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Thursday, January 22, 1998 Published at 16:26 GMT



World: Americas

Investigator demands White House documents
image: [ Clinton: accused of persuading White House aide to lie under oath ]
Clinton: accused of persuading White House aide to lie under oath

The independent prosecutor leading the inquiry into allegations against President Clinton wants to see White House records relating to the activities of the former aide Monica Lewinsky.


[ image: Prosecutor Ken Starr: demanding documents from the White House]
Prosecutor Ken Starr: demanding documents from the White House
Kenneth Starr is widening his investigation into the president's financial affairs to include the allegations that Mr Clinton lied under oath about an alleged sexual relationship with Miss Lewinsky and that he told her to do the same.

Mr Starr has sent a subpoena to the White House demanding a wide range of records and documents in connection with the allegations.

Mr Clinton meanwhile has repeated his absolute denial that he asked her to lie under oath. During a White House news conference, he said: "I would never ask anybody to do anything other than tell the truth.

"Let's get to the big issues there ... about the nature of the relationship and whether I suggested anybody not to tell the truth. That is false."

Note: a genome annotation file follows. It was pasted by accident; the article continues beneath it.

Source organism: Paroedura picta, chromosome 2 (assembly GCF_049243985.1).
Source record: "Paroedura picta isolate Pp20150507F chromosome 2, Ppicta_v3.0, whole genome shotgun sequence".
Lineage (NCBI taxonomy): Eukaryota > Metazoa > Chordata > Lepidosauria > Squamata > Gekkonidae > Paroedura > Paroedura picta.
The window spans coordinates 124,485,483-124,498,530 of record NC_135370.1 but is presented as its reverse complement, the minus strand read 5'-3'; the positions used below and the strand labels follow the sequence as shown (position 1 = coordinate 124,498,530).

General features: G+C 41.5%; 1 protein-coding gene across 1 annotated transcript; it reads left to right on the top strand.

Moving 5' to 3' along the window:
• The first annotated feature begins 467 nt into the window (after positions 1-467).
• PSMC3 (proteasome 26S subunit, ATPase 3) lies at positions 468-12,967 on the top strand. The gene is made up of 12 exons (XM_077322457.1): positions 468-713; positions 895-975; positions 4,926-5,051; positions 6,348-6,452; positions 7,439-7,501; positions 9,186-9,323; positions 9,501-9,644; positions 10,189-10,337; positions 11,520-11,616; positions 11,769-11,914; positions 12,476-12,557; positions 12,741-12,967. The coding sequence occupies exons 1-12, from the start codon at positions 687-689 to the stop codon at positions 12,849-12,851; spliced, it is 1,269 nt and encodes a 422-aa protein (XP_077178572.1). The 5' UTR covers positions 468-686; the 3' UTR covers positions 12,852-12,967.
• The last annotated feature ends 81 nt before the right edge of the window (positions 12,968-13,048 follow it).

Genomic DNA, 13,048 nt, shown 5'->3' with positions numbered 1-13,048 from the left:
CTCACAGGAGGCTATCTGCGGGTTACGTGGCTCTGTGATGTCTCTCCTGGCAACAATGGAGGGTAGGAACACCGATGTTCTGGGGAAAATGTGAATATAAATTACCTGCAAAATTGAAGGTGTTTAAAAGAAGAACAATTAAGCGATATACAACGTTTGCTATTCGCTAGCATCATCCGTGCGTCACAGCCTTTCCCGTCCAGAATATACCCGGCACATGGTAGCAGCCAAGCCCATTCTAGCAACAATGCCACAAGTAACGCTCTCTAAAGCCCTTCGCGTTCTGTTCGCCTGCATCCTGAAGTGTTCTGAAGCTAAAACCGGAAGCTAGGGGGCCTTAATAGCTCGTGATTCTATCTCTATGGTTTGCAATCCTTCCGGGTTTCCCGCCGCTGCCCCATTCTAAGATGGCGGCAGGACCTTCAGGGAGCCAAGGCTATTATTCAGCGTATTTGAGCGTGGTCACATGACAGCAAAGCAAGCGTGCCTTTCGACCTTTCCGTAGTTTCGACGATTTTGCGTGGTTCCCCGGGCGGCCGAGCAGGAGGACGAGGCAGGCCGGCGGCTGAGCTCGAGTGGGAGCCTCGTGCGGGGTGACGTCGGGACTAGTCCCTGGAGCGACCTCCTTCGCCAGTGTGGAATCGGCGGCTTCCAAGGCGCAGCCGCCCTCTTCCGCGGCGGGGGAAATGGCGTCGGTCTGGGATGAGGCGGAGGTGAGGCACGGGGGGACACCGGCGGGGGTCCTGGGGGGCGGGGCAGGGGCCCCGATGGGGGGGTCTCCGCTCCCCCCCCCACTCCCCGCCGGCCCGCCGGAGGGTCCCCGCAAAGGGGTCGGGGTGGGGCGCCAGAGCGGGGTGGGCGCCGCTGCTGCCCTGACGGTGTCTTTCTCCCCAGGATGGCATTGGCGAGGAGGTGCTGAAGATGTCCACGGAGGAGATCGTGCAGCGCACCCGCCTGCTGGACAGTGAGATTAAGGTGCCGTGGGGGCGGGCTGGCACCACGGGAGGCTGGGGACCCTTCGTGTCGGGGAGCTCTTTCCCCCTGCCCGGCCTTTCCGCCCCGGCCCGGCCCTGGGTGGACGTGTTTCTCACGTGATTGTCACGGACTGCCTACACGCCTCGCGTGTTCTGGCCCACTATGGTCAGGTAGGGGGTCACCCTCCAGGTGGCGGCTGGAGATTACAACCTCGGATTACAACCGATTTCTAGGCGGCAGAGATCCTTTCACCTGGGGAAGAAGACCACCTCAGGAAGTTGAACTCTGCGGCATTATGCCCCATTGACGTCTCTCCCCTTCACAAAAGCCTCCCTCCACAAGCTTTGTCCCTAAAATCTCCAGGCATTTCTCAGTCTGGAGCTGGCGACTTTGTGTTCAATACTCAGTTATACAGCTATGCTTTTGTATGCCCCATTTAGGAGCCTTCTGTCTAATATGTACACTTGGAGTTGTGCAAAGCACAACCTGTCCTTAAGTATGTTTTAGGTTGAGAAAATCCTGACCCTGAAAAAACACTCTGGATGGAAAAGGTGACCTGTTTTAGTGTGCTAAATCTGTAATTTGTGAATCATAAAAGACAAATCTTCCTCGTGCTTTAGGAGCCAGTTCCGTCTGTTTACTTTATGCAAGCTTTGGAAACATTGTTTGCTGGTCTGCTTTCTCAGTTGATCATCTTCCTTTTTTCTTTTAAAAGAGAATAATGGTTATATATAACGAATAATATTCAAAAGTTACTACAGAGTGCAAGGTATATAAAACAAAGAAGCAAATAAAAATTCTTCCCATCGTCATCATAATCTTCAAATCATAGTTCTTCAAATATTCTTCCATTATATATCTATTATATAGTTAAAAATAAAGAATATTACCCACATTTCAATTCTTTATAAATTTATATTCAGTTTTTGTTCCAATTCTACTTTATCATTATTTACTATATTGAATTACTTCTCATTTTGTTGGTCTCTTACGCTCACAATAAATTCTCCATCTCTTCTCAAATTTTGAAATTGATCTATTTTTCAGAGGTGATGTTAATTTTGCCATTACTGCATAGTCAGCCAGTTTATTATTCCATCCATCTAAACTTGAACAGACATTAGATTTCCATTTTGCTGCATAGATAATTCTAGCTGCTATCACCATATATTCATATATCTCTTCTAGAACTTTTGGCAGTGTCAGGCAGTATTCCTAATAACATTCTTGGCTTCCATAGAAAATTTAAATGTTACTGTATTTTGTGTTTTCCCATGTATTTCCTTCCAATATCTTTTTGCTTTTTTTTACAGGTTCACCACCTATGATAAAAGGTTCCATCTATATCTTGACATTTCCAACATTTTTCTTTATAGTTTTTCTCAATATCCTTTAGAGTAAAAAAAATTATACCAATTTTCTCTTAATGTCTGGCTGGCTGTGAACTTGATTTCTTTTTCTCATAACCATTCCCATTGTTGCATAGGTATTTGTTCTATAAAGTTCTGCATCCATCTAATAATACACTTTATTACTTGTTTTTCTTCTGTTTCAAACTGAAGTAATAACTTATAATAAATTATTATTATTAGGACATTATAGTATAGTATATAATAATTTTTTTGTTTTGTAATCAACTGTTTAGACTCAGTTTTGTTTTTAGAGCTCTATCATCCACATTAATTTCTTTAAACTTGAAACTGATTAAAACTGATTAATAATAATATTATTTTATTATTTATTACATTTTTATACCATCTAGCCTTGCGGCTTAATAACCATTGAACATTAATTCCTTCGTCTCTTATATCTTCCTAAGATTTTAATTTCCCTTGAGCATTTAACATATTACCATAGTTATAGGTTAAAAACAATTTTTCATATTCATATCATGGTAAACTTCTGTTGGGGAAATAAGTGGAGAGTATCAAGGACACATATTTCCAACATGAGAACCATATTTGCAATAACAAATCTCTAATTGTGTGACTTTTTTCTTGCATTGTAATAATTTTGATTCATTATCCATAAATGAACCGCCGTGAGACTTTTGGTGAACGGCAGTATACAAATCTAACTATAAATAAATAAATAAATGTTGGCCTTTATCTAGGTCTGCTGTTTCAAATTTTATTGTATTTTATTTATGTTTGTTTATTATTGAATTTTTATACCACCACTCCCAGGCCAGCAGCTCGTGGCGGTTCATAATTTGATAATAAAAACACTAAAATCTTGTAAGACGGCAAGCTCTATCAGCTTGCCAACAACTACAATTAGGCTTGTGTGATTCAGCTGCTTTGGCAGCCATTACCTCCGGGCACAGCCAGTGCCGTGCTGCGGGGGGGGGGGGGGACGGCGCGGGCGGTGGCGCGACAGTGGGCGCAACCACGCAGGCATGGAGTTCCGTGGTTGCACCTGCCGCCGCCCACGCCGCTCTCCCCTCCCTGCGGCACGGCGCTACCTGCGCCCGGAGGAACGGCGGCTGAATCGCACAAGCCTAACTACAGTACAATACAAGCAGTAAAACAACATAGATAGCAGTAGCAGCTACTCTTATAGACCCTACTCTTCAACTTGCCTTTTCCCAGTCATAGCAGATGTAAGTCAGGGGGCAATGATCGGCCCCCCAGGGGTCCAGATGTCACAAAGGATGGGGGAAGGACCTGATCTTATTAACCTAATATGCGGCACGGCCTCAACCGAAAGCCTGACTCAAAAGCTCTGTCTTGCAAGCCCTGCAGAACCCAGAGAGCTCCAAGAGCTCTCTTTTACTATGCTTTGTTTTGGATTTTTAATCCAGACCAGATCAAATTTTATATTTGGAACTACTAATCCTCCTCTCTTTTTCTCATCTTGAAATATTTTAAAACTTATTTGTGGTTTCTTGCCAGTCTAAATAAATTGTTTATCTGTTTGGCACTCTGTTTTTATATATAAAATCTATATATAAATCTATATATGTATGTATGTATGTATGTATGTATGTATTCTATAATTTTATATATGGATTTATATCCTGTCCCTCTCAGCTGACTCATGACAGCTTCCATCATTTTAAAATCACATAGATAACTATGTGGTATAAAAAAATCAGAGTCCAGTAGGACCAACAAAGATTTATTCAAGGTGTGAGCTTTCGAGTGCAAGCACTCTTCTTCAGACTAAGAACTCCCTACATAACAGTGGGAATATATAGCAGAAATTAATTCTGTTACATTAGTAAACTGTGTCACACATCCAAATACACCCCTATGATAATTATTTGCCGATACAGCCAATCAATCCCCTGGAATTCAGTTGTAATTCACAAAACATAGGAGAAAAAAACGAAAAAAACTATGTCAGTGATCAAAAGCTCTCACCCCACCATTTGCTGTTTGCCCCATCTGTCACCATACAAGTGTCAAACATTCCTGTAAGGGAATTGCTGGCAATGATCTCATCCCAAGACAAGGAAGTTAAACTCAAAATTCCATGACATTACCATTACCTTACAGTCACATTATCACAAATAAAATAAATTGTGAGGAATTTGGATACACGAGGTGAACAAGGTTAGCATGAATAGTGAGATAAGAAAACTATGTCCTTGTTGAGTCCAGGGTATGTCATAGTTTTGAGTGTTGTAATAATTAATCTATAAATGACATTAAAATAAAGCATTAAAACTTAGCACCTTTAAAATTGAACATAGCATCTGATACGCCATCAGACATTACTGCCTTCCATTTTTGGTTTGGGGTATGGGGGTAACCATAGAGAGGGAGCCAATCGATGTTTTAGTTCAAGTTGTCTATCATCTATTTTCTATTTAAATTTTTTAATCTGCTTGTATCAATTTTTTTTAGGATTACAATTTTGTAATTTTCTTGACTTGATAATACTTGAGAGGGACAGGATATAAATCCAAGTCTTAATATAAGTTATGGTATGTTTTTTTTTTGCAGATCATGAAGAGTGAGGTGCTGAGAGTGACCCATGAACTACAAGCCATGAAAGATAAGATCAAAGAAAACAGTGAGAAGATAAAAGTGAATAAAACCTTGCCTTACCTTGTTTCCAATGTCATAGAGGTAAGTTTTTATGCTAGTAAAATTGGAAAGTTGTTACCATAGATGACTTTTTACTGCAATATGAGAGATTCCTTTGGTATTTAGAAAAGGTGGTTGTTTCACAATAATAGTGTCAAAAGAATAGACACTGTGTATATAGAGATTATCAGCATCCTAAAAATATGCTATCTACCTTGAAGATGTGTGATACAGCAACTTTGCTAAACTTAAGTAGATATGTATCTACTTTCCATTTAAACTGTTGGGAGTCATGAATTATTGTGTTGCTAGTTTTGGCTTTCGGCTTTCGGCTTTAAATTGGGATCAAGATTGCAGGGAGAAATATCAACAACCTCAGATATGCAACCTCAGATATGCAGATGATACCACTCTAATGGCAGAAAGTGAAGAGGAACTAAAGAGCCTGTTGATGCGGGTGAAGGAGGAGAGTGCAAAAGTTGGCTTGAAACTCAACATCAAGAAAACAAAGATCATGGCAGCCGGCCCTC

FBI 'has tapes'


[ image: The President denies having an affair with Miss Lewinsky]
The President denies having an affair with Miss Lewinsky
Newspaper reports from Washington say the Federal Bureau of Investigation has obtained evidence implicating Mr Clinton in these new allegations of sexual misconduct.

The Washington Post newspaper says the FBI made secret recordings of a conversation in which Miss Lewinsky told a friend that the president had asked her to lie about their affair.

Lawyers for Mr Clinton are meeting to discuss the latest developments, which could amount to formal charges of perjury and obstruction of justice. If proven, they would raise the possibility of impeachment proceedings

If successful, Mr Clinton would be removed from office. But under the constitution, impeachment applies only to high crimes such as treason and bribery. At this stage, the president's allies are trying to dampen down speculation that the situation could ever go that far.

The government's chief law officer, the Attorney General, Janet Reno, has declined to comment.


 





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